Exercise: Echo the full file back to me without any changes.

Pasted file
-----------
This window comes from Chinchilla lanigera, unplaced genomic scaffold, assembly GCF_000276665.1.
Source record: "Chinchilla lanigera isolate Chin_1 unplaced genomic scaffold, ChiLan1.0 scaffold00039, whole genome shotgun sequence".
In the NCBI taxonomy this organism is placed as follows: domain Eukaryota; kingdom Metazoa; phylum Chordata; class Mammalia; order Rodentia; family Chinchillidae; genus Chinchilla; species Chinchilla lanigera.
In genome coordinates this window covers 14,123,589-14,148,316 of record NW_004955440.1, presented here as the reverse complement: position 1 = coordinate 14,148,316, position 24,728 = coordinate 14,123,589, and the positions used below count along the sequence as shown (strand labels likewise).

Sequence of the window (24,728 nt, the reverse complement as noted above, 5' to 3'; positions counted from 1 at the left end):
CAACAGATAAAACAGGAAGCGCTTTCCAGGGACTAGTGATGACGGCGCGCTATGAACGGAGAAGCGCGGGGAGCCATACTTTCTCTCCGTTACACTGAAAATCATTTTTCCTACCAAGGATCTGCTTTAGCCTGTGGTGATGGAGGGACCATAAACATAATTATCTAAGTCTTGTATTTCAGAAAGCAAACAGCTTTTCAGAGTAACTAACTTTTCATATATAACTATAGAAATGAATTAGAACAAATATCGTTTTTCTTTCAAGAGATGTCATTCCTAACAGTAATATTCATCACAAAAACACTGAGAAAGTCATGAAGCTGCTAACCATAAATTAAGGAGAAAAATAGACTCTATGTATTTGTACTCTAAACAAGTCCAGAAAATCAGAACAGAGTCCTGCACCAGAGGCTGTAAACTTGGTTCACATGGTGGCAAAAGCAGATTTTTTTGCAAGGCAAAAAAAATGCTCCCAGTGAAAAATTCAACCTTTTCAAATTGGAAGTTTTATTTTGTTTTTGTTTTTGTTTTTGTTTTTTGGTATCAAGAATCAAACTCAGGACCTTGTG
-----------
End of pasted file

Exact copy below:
This window comes from Chinchilla lanigera, unplaced genomic scaffold, assembly GCF_000276665.1.
Source record: "Chinchilla lanigera isolate Chin_1 unplaced genomic scaffold, ChiLan1.0 scaffold00039, whole genome shotgun sequence".
In the NCBI taxonomy this organism is placed as follows: domain Eukaryota; kingdom Metazoa; phylum Chordata; class Mammalia; order Rodentia; family Chinchillidae; genus Chinchilla; species Chinchilla lanigera.
In genome coordinates this window covers 14,123,589-14,148,316 of record NW_004955440.1, presented here as the reverse complement: position 1 = coordinate 14,148,316, position 24,728 = coordinate 14,123,589, and the positions used below count along the sequence as shown (strand labels likewise).

Sequence of the window (24,728 nt, the reverse complement as noted above, 5' to 3'; positions counted from 1 at the left end):
CAACAGATAAAACAGGAAGCGCTTTCCAGGGACTAGTGATGACGGCGCGCTATGAACGGAGAAGCGCGGGGAGCCATACTTTCTCTCCGTTACACTGAAAATCATTTTTCCTACCAAGGATCTGCTTTAGCCTGTGGTGATGGAGGGACCATAAACATAATTATCTAAGTCTTGTATTTCAGAAAGCAAACAGCTTTTCAGAGTAACTAACTTTTCATATATAACTATAGAAATGAATTAGAACAAATATCGTTTTTCTTTCAAGAGATGTCATTCCTAACAGTAATATTCATCACAAAAACACTGAGAAAGTCATGAAGCTGCTAACCATAAATTAAGGAGAAAAATAGACTCTATGTATTTGTACTCTAAACAAGTCCAGAAAATCAGAACAGAGTCCTGCACCAGAGGCTGTAAACTTGGTTCACATGGTGGCAAAAGCAGATTTTTTTGCAAGGCAAAAAAAATGCTCCCAGTGAAAAATTCAACCTTTTCAAATTGGAAGTTTTATTTTGTTTTTGTTTTTGTTTTTGTTTTTTGGTATCAAGAATCAAACTCAGGACCTTGTG